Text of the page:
The Ferocity: Fierce Manifesto
FIERCE—Middle English: from Old French fiers ‘fierce, brave, proud,’ from Latin ferus ‘untamed.’ Compare with feral.
The word “fierce” is in danger of being defanged. Somewhere in between Tyra Banks throwing “fierce” around like used fake eyelashes and President Obama campaigning as a “fierce advocate” in spite of his galling ambiguity (and that’s a rather polite way of describing his passive-aggressive homophobia isn’t it?) on comprehensive LGBT rights, “fierce” has been sanitized—pink-washed if you will—and pushed to the brink of irrelevancy.
Perhaps being killed softly is the way of queer culture. After all, who could resist us—our flourishes, our intelligently crafted posture, our razor sharp punch lines, our tailoring? The Ballroom Culture of 1920s Harlem (yes, honey—and Langston Hughes was there snapping with the best of them) becomes “Paris Is Burning” becomes Madonna’s “Vogue” becomes Lady Gaga’s hilariously trite “Born This Way.” What once encapsulated a captivating, untamed and necessarily tough spirit has been turned into a synonym for “good,” or even “cute.” (While researching the etymology of fierce, I came across a dictionary entry that used the following sentence as an example of its meaning: “Wow, this coffee is fierce.” Essex Hemphill help us.)
Even still, I cannot let go of “fierce.” As the frequency of hate crimes against the LGBT community is currently at a decade high in New York City, as legislation regarding trans equality continues to be stalled, delayed and set aside, as queer book publishers and bookstores across the country are against the ropes, now more than ever we need the beauty and power of queer rage. Other definitions of fierce include “furiously eager or intense” and “menacingly wild.” That kind of ferocity is necessary—a means of demonstrating that we will not allow our selves, our rights or our words to be rendered mute or erased.
I cannot promise that you will be happy with what I write here, but my desire is to salvage ferocity and put it to werk (yes, baby—werk) in a critical, high-low culture approach to queer literature and life. I want to channel the ferocity of writers and artists who have taught us that even glitter can cut the skin. And so, to be absolutely clear, when I say “fierce,” here is what I mean:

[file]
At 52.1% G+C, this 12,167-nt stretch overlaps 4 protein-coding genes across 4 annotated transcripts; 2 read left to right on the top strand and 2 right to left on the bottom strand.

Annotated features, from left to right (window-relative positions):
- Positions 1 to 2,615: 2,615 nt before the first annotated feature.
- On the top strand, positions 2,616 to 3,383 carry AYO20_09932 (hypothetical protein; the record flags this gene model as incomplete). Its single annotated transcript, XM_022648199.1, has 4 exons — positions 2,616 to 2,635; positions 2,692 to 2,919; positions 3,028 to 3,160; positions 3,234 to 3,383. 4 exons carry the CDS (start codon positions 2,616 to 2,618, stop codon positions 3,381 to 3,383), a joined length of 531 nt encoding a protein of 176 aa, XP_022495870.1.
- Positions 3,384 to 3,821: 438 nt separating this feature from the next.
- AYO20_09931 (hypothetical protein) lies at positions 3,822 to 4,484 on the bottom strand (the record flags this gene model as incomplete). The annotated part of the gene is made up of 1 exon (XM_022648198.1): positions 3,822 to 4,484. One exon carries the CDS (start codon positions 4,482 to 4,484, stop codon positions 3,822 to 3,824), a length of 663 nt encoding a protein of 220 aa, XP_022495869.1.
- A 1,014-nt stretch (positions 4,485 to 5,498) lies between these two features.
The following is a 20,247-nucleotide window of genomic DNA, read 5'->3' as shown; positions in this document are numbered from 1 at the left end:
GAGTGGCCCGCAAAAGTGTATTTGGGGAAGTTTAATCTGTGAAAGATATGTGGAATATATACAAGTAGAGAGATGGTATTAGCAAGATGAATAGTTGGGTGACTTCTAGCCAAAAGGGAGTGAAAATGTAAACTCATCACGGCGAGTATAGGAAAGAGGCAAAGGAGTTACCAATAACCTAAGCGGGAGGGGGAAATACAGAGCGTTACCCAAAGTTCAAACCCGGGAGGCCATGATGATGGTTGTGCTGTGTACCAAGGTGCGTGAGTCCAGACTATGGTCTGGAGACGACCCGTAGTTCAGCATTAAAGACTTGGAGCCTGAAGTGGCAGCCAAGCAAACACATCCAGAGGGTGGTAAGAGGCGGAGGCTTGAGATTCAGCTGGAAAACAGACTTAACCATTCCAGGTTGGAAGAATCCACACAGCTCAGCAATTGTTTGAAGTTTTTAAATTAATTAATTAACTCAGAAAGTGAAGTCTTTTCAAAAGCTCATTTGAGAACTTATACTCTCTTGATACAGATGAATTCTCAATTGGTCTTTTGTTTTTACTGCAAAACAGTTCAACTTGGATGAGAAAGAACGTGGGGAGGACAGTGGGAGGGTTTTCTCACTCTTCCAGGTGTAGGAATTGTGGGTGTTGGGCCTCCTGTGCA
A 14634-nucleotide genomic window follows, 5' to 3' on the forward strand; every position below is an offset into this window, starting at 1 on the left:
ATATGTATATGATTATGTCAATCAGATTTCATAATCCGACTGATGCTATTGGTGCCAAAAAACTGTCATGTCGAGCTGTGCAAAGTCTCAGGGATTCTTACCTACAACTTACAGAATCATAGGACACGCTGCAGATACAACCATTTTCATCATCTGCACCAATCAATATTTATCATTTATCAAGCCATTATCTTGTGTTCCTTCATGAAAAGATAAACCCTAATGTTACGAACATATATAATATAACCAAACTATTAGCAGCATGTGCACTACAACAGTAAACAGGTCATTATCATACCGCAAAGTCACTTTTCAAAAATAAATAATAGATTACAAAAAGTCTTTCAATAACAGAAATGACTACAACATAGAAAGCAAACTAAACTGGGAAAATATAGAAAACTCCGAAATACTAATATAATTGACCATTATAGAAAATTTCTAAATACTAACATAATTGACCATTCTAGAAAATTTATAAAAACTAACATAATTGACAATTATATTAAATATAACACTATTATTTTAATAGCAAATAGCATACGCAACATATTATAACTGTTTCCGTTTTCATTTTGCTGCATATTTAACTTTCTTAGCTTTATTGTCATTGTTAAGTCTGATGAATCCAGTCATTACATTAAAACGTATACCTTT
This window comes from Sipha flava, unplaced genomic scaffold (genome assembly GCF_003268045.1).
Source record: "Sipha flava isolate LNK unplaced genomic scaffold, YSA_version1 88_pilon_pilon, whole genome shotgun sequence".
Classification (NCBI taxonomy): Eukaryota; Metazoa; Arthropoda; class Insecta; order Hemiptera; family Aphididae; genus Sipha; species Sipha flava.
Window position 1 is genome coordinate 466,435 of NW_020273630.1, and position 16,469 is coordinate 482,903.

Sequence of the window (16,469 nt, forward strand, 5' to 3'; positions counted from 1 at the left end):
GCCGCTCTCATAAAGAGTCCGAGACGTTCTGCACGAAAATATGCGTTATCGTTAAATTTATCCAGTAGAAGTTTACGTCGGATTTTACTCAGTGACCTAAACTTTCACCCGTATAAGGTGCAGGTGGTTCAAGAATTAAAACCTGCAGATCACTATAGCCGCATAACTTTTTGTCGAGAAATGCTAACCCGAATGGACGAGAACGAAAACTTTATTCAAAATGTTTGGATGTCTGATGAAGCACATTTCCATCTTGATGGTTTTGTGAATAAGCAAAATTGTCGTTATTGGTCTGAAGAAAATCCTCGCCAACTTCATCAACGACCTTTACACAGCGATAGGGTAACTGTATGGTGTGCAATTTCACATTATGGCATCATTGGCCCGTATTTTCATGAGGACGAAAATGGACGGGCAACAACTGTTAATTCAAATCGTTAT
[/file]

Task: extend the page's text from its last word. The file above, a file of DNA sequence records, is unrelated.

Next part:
Fierce is Helene Cixous demanding in The School of The Dead that, as we write, we ask ourselves honestly “Am I writing? Am I burning? Or am I pretending?” Fierce is the urgency in Essex Hemphill’s voice in “For My Own Protection” as he declares “All I want to know / for my own protection / is are we capable / of whatever, whenever?” Fierce is the look I imagine Zora Neale Hurston had on her face when she said “I love myself when I am laughing and then again when I am looking mean and impressive.” It is Audre Lorde taking her seat for her panel at the Second Sex Conference in 1979, adjusting the microphone in front of her and calmly stating “The master’s tools will never dismantle the master’s house.” Fierce is the work of bloggers like Rod McCollum, Pam Spaulding, and Andres Duque whose coverage of LGBT news relevant to queer people of color is absolutely brilliant and crucial. Fierce is Sarah Schulman’s Ties That Bind. Fierce is Kai Wright’s Drifting Toward Love. Fierce is Jericho Brown’s Please. Fierce is Kate Bornstein’s Gender Outlaw. Fierce is the first queer Latino winner of the Yale Younger Poets Prize.
I hope to do right by all of your brilliance. We’re here. We’re queer. And we are ferocious